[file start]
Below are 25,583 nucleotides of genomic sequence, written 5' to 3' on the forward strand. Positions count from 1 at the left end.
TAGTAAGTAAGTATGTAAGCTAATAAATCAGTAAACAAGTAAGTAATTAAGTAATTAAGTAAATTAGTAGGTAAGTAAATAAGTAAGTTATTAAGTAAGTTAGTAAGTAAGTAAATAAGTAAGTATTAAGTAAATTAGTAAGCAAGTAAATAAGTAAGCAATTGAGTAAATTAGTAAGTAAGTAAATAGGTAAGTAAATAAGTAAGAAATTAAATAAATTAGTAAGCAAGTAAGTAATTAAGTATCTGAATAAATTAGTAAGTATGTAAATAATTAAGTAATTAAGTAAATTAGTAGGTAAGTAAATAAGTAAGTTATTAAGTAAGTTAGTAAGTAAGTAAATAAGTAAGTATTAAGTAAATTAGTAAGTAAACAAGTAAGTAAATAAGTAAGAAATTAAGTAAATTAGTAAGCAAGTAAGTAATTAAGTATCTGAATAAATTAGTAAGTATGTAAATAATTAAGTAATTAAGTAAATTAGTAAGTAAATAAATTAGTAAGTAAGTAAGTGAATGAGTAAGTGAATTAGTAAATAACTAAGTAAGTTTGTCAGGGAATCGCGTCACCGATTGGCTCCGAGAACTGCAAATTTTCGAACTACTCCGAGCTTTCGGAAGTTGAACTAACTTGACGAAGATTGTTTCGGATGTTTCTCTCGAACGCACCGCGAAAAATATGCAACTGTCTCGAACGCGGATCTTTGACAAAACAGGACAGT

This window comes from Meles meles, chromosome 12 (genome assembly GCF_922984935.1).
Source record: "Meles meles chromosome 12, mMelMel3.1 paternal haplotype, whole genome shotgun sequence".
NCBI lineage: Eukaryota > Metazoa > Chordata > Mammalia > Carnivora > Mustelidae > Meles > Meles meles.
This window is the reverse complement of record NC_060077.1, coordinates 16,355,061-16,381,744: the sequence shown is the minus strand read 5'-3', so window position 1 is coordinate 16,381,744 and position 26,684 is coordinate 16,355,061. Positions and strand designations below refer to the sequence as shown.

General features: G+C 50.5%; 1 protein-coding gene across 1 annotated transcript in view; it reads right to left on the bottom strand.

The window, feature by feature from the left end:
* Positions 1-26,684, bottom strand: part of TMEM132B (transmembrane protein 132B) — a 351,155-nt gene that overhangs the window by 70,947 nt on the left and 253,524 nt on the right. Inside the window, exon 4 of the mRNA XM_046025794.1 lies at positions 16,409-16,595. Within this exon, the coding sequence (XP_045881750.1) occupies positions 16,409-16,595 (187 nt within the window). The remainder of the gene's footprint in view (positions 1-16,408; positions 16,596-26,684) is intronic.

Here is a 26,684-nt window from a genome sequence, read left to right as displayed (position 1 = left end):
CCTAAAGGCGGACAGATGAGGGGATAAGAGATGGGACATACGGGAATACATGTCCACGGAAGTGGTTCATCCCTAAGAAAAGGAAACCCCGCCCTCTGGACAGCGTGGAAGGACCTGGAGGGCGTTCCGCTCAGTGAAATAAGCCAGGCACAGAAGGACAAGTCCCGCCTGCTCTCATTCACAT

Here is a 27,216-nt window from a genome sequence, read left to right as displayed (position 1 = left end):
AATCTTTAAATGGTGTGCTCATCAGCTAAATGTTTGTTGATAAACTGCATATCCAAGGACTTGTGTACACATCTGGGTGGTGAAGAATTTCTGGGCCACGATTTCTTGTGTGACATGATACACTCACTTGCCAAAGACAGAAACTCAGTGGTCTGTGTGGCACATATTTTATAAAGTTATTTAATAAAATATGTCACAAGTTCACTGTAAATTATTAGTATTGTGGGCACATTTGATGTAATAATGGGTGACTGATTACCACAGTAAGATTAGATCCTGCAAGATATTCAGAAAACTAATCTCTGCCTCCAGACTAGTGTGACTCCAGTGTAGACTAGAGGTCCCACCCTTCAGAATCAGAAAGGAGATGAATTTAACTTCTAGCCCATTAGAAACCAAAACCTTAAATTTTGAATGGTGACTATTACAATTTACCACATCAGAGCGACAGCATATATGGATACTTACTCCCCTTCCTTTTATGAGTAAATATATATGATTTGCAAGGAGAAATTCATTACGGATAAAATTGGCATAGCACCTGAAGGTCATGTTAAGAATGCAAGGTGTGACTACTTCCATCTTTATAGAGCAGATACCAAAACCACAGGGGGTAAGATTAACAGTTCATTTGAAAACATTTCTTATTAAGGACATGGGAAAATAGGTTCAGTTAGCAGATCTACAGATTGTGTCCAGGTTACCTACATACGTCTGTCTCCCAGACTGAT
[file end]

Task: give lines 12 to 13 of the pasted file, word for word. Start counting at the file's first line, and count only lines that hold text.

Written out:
Here is a 27,216-nt window from a genome sequence, read left to right as displayed (position 1 = left end):
AATCTTTAAATGGTGTGCTCATCAGCTAAATGTTTGTTGATAAACTGCATATCCAAGGACTTGTGTACACATCTGGGTGGTGAAGAATTTCTGGGCCACGATTTCTTGTGTGACATGATACACTCACTTGCCAAAGACAGAAACTCAGTGGTCTGTGTGGCACATATTTTATAAAGTTATTTAATAAAATATGTCACAAGTTCACTGTAAATTATTAGTATTGTGGGCACATTTGATGTAATAATGGGTGACTGATTACCACAGTAAGATTAGATCCTGCAAGATATTCAGAAAACTAATCTCTGCCTCCAGACTAGTGTGACTCCAGTGTAGACTAGAGGTCCCACCCTTCAGAATCAGAAAGGAGATGAATTTAACTTCTAGCCCATTAGAAACCAAAACCTTAAATTTTGAATGGTGACTATTACAATTTACCACATCAGAGCGACAGCATATATGGATACTTACTCCCCTTCCTTTTATGAGTAAATATATATGATTTGCAAGGAGAAATTCATTACGGATAAAATTGGCATAGCACCTGAAGGTCATGTTAAGAATGCAAGGTGTGACTACTTCCATCTTTATAGAGCAGATACCAAAACCACAGGGGGTAAGATTAACAGTTCATTTGAAAACATTTCTTATTAAGGACATGGGAAAATAGGTTCAGTTAGCAGATCTACAGATTGTGTCCAGGTTACCTACATACGTCTGTCTCCCAGACTGAT